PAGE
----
This is the single finest book, leading to a slew of other great books (biblio) one could ask for regarding humanity on this earth. I was surprised to read the negative reviews above, but thats typical of the Humanist dogma we've all been steeped in for so long - people don't even have the patience or capacity to try and understand anything beyond their McMac and what FOX tells them: 10,000 Years of Progess and Civilization Good; naked humans living on earth for 2 Million years Bad. (and by the way...Mutant Message was formed almost entirely after Lawlor's work, not the other way around, not to mention that M.M. did not ring true to me). Lawlor takes the modern ego to the hoop and 360 dunks it.
A prime reason you know this work is great (not perfect) is that Lawlor essentially destroys the idealism he wrote naively of in his grossly idealised "Sacred Geometry" - Though containing truths about Egypt, it's as soaked in the fallacy that Egypt was little more than sacred, peaceful people living fully with nature, floating from temple to temple in robes with all the knowledge of the universe - as if the Egyptians did not cut all the timber, drain all the wetlands, overgraze all the grasslands, put 1000's of plants and animals into extinction, mine out all the precious minerals, enslave all known peoples, and blast a desert out of what was once a lush subtropical region. He dumps much of this with "Voices" in finding the earth and its peoples who never - and still don't - do such nonsense.
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Format: Paperback
I read Voices when it first came out. I contacted Lawlor, and subsequently took him to the remote Kimberley region of Western Australia to meet with eminent Ngarinyin Lawman the late David Mowaljarlai and his countrymen. Robert Lawlor has written the most comprehensive, authoritative book on Aboriginal spirituality in life. It is masterful. He encouraged me to write a book on my own knowledge and experience with the Ngarinyin people. This I did. Men's Business Women's Business: The Spiritual Role of Gender in the World's Oldest Culture published by Inner Traditions International (US)was inspired by Voices of the First Day. Unlike many who write about Aboriginal culture and philosophy Robert's diligent attention to authenticity is unsurpassed. This book has my unequivocal recommendation. A modern masterpiece.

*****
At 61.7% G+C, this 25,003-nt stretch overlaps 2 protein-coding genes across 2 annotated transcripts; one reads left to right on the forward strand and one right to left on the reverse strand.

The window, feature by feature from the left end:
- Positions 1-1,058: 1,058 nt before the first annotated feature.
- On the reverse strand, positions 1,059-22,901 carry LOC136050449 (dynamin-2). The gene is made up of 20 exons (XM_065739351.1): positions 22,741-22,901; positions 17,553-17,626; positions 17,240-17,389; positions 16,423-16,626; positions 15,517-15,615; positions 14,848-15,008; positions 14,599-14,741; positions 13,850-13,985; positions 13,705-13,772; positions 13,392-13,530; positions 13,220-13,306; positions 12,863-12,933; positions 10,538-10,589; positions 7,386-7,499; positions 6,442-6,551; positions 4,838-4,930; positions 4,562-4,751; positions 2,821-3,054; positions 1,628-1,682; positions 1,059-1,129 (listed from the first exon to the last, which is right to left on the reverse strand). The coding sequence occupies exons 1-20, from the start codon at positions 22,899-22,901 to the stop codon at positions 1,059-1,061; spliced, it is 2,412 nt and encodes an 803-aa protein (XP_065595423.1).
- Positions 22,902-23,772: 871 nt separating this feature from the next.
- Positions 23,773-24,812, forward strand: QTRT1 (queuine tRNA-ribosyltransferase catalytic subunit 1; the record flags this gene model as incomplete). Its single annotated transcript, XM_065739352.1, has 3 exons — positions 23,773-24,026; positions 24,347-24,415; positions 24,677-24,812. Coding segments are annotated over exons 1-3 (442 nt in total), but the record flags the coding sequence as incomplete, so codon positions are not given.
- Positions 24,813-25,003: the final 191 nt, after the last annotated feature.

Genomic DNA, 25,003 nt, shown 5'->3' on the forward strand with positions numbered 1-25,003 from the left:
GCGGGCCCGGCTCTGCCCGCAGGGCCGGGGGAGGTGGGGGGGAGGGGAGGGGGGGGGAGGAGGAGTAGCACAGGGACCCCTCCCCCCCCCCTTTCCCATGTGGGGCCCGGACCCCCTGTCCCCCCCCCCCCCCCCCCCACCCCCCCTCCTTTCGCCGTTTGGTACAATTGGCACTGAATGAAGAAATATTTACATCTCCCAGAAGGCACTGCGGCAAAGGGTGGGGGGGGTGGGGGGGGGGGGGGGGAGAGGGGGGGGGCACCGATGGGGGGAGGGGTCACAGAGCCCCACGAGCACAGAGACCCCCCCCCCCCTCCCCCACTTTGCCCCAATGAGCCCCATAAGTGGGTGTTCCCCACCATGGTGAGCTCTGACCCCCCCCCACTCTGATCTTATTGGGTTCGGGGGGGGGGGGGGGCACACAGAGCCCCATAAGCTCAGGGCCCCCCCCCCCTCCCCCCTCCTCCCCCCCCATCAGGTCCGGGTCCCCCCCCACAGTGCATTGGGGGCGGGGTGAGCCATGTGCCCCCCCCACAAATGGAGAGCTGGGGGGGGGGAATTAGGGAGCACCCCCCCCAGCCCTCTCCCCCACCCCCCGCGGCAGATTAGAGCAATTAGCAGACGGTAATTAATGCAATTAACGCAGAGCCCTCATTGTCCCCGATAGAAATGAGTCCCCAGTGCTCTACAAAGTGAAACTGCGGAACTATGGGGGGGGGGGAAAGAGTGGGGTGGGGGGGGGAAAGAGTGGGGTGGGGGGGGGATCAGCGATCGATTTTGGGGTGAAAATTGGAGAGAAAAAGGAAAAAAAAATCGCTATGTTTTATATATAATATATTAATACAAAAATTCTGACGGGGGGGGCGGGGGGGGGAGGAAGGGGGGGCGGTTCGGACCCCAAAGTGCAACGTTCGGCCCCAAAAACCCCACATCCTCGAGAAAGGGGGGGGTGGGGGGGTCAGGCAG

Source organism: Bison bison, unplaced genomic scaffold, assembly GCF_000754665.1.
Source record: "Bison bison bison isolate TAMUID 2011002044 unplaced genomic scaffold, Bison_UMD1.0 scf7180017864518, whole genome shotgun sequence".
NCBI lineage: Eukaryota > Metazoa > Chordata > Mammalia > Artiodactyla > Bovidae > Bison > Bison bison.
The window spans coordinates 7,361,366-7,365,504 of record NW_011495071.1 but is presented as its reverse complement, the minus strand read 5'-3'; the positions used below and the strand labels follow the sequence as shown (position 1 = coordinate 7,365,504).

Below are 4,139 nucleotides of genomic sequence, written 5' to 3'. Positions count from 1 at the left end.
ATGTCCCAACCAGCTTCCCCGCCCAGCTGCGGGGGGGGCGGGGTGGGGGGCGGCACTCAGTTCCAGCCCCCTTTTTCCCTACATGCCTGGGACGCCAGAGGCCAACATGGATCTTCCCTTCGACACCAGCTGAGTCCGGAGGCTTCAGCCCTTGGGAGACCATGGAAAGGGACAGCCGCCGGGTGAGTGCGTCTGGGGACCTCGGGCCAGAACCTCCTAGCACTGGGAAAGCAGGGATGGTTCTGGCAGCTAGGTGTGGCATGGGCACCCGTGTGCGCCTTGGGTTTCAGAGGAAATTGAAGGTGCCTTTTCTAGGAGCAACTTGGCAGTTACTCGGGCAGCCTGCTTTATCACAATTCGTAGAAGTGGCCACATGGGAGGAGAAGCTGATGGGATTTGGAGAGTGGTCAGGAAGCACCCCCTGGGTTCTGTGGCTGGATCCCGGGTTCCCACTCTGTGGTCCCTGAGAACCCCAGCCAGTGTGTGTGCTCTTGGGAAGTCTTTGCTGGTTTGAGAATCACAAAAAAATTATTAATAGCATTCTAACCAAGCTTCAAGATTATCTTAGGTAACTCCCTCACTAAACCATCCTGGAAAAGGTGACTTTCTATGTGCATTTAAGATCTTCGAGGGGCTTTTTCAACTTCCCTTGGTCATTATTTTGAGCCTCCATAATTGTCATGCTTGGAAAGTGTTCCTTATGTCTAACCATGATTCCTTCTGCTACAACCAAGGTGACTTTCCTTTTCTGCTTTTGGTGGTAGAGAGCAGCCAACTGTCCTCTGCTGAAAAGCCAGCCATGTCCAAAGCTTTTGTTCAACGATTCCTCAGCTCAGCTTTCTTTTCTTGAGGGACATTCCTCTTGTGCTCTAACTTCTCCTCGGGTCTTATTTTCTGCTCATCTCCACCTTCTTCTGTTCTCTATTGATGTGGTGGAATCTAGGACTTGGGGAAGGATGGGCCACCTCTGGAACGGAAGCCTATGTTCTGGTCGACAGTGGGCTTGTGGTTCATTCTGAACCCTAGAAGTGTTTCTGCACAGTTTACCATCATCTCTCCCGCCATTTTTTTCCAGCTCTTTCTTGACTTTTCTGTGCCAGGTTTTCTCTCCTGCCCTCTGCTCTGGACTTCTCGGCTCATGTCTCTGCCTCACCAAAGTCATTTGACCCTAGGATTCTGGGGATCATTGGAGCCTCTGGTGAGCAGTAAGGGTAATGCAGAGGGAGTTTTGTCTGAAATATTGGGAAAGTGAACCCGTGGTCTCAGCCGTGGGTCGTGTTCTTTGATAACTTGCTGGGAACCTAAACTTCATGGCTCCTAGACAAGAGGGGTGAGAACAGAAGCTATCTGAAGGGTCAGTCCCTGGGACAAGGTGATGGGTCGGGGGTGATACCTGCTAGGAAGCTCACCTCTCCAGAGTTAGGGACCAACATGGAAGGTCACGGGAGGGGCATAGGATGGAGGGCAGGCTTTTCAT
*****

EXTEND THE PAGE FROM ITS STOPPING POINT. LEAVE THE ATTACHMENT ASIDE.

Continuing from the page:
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Format: Paperback
Lawlor weaves together three strands:beliefs and customs of the Australian Aborigines, an indictment of Western civilization, and aspects of the new physics.He has penetrated Aboriginal consciousness to explain their world view from the inside.He explains why the land is sacred to them, and how keeping in contact with the Dreamtime maintained their way of life for over 100,000 years.The deeper and symbolic meanings of Aboriginal social organization and life cycle rituals are discussed.This is a book that can expand the boundaries of the mind.
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Format: Paperback
At least then you know you're getting real information from an Australian Aborigine, not handing your money over to some charlatan who has never been to Australia and is just ripping off Indigenous culture by writing mystical nonsense. Amazon has a very poor range of books about Australian Aborigines, but there are plenty available from Australian booksellers such as Fishpond.com.au. A few suggestions:

"Wecome To My Country" by Laklak Burarrwanga. Ms Burarrwanga is an Aboriginal Elder from the Yolnu tribe in northern Australia. This tribe still lives a traditional lifestyle on their tribal lands as they have done for thousands of years. Ms Burrarrwanga writes a beautiful account of life on her Country including Dreamtime stories (mythology), beliefs about kinship with the land, community, hunting and the passing of the seasons.

"My People's Dreaming" by Max Dulumunmun Harrison, also written by an Australian Aboriginal Elder, "Uncle Max". He discusses many aspects of Aboriginal cultures including Law, Spirituality, Country and Dreamtime.

"First Footprints" is an Australian ABC documentary series about Aboriginal cultures and history which can be purchased directly from the Australian ABC shop (note that ABC means Australian Broadcasting Corporation, not American ABC). In the first episode, French archaeologists studying an ancient Aboriginal site are awed when an Aboriginal Elder is able to explain perfectly the uses of the thousand-year-old artifacts, how they were made, and her people's beliefs about the sacred site.